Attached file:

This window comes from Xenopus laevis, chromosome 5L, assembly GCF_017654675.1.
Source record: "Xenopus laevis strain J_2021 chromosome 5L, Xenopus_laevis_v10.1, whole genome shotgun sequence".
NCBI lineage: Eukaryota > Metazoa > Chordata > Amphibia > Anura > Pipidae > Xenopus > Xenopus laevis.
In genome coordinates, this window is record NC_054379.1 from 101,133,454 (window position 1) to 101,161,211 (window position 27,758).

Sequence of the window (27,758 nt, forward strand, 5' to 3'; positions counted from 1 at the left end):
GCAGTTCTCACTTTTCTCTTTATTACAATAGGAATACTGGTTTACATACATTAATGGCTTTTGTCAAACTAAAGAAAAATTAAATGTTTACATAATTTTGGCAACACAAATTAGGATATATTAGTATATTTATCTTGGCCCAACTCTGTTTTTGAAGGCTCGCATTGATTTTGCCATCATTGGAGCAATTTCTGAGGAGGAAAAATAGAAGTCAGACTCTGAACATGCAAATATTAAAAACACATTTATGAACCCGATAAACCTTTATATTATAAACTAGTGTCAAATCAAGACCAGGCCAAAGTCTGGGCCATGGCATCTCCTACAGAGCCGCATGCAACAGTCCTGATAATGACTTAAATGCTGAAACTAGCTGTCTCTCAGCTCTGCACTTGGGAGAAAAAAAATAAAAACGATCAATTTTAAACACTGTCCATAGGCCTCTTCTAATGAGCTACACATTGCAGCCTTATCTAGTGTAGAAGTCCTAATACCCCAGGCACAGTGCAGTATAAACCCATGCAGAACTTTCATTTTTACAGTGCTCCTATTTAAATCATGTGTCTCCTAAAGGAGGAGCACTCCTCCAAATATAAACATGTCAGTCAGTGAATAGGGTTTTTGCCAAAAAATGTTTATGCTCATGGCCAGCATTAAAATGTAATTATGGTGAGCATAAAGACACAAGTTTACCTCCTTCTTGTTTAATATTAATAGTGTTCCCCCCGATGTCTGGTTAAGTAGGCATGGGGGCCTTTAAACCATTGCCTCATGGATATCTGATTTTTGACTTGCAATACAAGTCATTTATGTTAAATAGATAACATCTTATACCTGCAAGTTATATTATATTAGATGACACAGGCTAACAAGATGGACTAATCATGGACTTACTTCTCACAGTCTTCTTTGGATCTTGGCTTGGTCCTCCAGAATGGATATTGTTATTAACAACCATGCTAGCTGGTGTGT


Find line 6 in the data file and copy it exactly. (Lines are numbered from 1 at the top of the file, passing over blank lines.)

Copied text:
GCAGTTCTCACTTTTCTCTTTATTACAATAGGAATACTGGTTTACATACATTAATGGCTTTTGTCAAACTAAAGAAAAATTAAATGTTTACATAATTTTGGCAACACAAATTAGGATATATTAGTATATTTATCTTGGCCCAACTCTGTTTTTGAAGGCTCGCATTGATTTTGCCATCATTGGAGCAATTTCTGAGGAGGAAAAATAGAAGTCAGACTCTGAACATGCAAATATTAAAAACACATTTATGAACCCGATAAACCTTTATATTATAAACTAGTGTCAAATCAAGACCAGGCCAAAGTCTGGGCCATGGCATCTCCTACAGAGCCGCATGCAACAGTCCTGATAATGACTTAAATGCTGAAACTAGCTGTCTCTCAGCTCTGCACTTGGGAGAAAAAAAATAAAAACGATCAATTTTAAACACTGTCCATAGGCCTCTTCTAATGAGCTACACATTGCAGCCTTATCTAGTGTAGAAGTCCTAATACCCCAGGCACAGTGCAGTATAAACCCATGCAGAACTTTCATTTTTACAGTGCTCCTATTTAAATCATGTGTCTCCTAAAGGAGGAGCACTCCTCCAAATATAAACATGTCAGTCAGTGAATAGGGTTTTTGCCAAAAAATGTTTATGCTCATGGCCAGCATTAAAATGTAATTATGGTGAGCATAAAGACACAAGTTTACCTCCTTCTTGTTTAATATTAATAGTGTTCCCCCCGATGTCTGGTTAAGTAGGCATGGGGGCCTTTAAACCATTGCCTCATGGATATCTGATTTTTGACTTGCAATACAAGTCATTTATGTTAAATAGATAACATCTTATACCTGCAAGTTATATTATATTAGATGACACAGGCTAACAAGATGGACTAATCATGGACTTACTTCTCACAGTCTTCTTTGGATCTTGGCTTGGTCCTCCAGAATGGATATTGTTATTAACAACCATGCTAGCTGGTGTGT